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Normal Distribution

- MATH 102
- Contemporary Math
- S. Rook

Overview

- Section 15.4 in the textbook
- Normal distribution
- Z-scores
- Converting raw scores to z-scores
- Applications

Normal Distribution

Normal Distribution

- When a sufficient number of data are collected,

the resulting histogram becomes nearly symmetric - i.e. split into two equal halves
- By connecting the tops of the bars of the

histogram, of the data we obtain a bell-

shaped curve more commonly

known as the Normal

Curve - If a set of data can be modeled

by a normal curve,

we can

calculate the proportion of the

data in ANY interval

Properties of the Normal Distribution

- Given that a set of data follows a normal

distribution, the following properties apply to

the resulting normal curve - It is bell-shaped
- Its highest point is the mean
- It is symmetric with respect to the mean
- The total area under it is 1
- Approximately
- 68 of the data lies within 1

standard deviation

of the mean - 95 of the data lies within 2

standard deviations

of the mean - 99.7 of the data lies within 3

standard deviations

of the mean

Normal Distribution (Example)

- Ex 1 Assume we have a normal distribution with

a mean of 10 and a standard deviation of 2. Use

the 68-95-99.7 rule to find the percentage of

values in the desired interval - a) Between 10 and 12
- b) Above 14
- c) Below 10

Normal Distribution (Example)

- Ex 2 Assume we have a normal distribution with

a mean of 12 and a standard deviation of 3. Use

the 68-95-99.7 rule to find the percentage of

values in the desired interval - a) Above 6
- b) Below 9
- c) Between 15 and 18

Z-scores

Z-scores

- Examples 1 and 2 allowed us to determine the

percentage of data values that lay within 1, 2,

or 3 standard deviations of the mean - Z-scores allow us to determine the percentage of

data that lie within ANY number of standard

deviations (sds) of the mean of a standard normal

distribution - e.g. z 2.3 refers to 2.3 sds to the RIGHT of

the mean and z -1.7 refers to 1.7 sds to the

LEFT of the mean - The standard normal distribution has a mean of 0

and a standard deviation of 1

Calculating Percentage/Proportion of Area

- To calculate the percentage or proportion of area

under a standard normal curve, we use the

standard normal table - A z-score such as z -1.92 is looked up by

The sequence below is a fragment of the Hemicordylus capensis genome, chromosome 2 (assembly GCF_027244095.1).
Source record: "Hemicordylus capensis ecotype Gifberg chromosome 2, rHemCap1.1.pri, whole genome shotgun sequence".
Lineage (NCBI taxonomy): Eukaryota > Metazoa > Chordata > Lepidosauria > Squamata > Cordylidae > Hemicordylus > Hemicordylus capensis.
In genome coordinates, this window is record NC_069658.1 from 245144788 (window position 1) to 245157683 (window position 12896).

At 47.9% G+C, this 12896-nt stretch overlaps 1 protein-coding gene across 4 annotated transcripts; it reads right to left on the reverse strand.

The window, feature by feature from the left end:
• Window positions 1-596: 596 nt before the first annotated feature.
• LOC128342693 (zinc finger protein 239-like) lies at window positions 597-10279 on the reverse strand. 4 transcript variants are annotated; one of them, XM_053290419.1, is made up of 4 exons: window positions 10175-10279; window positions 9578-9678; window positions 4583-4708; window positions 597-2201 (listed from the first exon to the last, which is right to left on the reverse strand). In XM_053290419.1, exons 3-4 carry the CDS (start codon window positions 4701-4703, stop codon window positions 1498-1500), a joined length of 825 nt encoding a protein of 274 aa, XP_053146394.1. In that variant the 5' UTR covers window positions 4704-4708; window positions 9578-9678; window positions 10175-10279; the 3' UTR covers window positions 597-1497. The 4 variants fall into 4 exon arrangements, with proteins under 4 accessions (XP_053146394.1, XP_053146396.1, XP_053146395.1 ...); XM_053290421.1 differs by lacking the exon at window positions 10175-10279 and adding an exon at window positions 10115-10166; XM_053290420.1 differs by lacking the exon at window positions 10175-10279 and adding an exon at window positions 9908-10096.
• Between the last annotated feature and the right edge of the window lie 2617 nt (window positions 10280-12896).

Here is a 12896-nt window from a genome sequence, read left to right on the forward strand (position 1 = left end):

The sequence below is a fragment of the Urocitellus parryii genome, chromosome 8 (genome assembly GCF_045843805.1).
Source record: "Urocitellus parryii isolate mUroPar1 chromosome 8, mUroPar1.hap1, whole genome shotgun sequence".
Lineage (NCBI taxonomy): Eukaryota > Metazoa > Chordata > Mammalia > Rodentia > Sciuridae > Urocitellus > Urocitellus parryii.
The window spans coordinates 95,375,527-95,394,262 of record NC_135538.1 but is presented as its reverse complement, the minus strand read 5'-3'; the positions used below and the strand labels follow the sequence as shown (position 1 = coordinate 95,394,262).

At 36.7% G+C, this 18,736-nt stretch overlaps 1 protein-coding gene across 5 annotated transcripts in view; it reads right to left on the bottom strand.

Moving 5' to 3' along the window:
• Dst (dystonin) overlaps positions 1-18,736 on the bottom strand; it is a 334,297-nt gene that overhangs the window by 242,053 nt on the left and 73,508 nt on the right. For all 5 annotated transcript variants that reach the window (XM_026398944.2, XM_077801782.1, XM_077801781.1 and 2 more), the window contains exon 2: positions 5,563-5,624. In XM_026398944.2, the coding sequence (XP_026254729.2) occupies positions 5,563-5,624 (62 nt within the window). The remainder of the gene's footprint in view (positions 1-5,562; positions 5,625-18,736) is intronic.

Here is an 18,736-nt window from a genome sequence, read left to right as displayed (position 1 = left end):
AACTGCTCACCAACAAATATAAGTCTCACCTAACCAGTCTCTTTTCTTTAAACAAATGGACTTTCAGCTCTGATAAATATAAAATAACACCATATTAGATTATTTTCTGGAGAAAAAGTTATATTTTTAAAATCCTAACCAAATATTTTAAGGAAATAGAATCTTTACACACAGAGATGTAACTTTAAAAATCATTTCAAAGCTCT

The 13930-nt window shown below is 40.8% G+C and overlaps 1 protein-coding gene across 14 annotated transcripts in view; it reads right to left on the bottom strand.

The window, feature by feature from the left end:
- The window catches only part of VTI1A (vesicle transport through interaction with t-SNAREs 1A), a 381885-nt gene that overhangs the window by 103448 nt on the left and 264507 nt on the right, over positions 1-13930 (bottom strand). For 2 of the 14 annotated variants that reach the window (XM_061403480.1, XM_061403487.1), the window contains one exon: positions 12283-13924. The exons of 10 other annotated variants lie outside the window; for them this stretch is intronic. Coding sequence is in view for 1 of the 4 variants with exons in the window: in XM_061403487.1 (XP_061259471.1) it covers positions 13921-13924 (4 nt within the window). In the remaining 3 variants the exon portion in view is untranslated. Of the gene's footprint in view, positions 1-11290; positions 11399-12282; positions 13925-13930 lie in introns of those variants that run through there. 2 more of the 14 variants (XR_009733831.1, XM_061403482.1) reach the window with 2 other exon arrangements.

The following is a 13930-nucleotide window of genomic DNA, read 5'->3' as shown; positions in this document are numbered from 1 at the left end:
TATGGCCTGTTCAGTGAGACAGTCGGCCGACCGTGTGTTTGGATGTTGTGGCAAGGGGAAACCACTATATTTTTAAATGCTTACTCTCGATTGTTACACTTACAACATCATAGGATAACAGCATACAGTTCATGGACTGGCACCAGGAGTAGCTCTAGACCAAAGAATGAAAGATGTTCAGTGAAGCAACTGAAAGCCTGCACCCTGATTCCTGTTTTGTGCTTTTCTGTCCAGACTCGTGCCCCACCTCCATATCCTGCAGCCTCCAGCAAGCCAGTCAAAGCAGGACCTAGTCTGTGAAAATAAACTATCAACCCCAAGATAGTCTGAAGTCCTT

finding the first two digits (-1.9) in the rows

and then the value of the hundredths (0.02) in

the columns - e.g. What is the value associated by looking up

z -1.92? - The area obtained represents the proportion of

data values that lie to the LEFT of (below) the

given z-score

Calculating Percentage/Proportion of Area

(Continued)

- To find the percentage or proportion of area
- Below a z-score simply look up the z-score in

the table - Above a z-score look up the z-score and

subtract it from 1 - Recall that the area underneath the entire normal

curve is 1 - Between two z-scores look up both z-scores and

subtract the smaller from the larger - It may help to draw the normal curve

Z-scores (Example)

- Ex 3 Assume a data set follows the normal

distribution and use the standard normal table to

find the specified percentage of data values

under the standard normal curve - a) Below z -1.35 d) Above z -2.73
- b) Above z 2.00 e) Below z 0.08
- c) Between z -0.98 f) Between z 1.01
- and z 1.72 and z 1.99

Converting Raw Scores to Z-scores

Converting Raw Scores to Z-scores

- Finding the proportion of data values using

z-scores works ONLY with data adhering to a

standard normal distribution - However, given that the data comes from a normal

distribution and the distributions mean sd, we

can convert a value into a z-score using the

formula

where - µ is the mean of the data
- s is the sd of the data
- x is any value

Converting Raw Scores to Z-scores (Example)

- Ex 4 Given a mean, a standard deviation, and a

raw score from a data set that comes from a

normal distribution, find the corresponding

z-score - a) µ 80, s 5, x 87
- b) µ 21, s 4, x 14
- c) µ 38, s 10.3, x 48

Applications

Applications (Example)

- Ex 5 A machine fills bags of candy, but due to

slight irregularities in the operation of the

machine, not every bag gets exactly the same

number of pieces. Assume that the number of

pieces per bag has a mean of 200 and a standard

deviation of 2. Assuming a normal distribution,

what proportion of the bags will have - a) Less than 197 pieces of candy?
- b) More than 204 pieces of candy?
- c) Between 199 and 201 pieces of candy?

Applications (Example)

- Ex 6 A supervisor observes and records the

amount of time his employees take for lunch.

Suppose the length of the average lunch is 42.5

minutes with a standard deviation of 5.8 minutes.

Assuming a normal distribution, what proportion

of the supervisors employees have a lunch break - a) Less than 50 minutes?
- b) More than 40 minutes?
- c) Between 43 to 45 minutes?

Summary

- After studying these slides, you should know how

to do the following - Use the 68-95-99.7 rule to find the percentage of

values in a desired interval of a normal

distribution - Compute the proportion of the standard normal

curve using z-scores - Compute a z-score given the mean, standard

deviation, and a raw score from a normal

distribution - Solve application problems involving normal

distributions - Additional Practice
- See problems in Section 15.4
- Next Lesson
- Study for the Final Exam!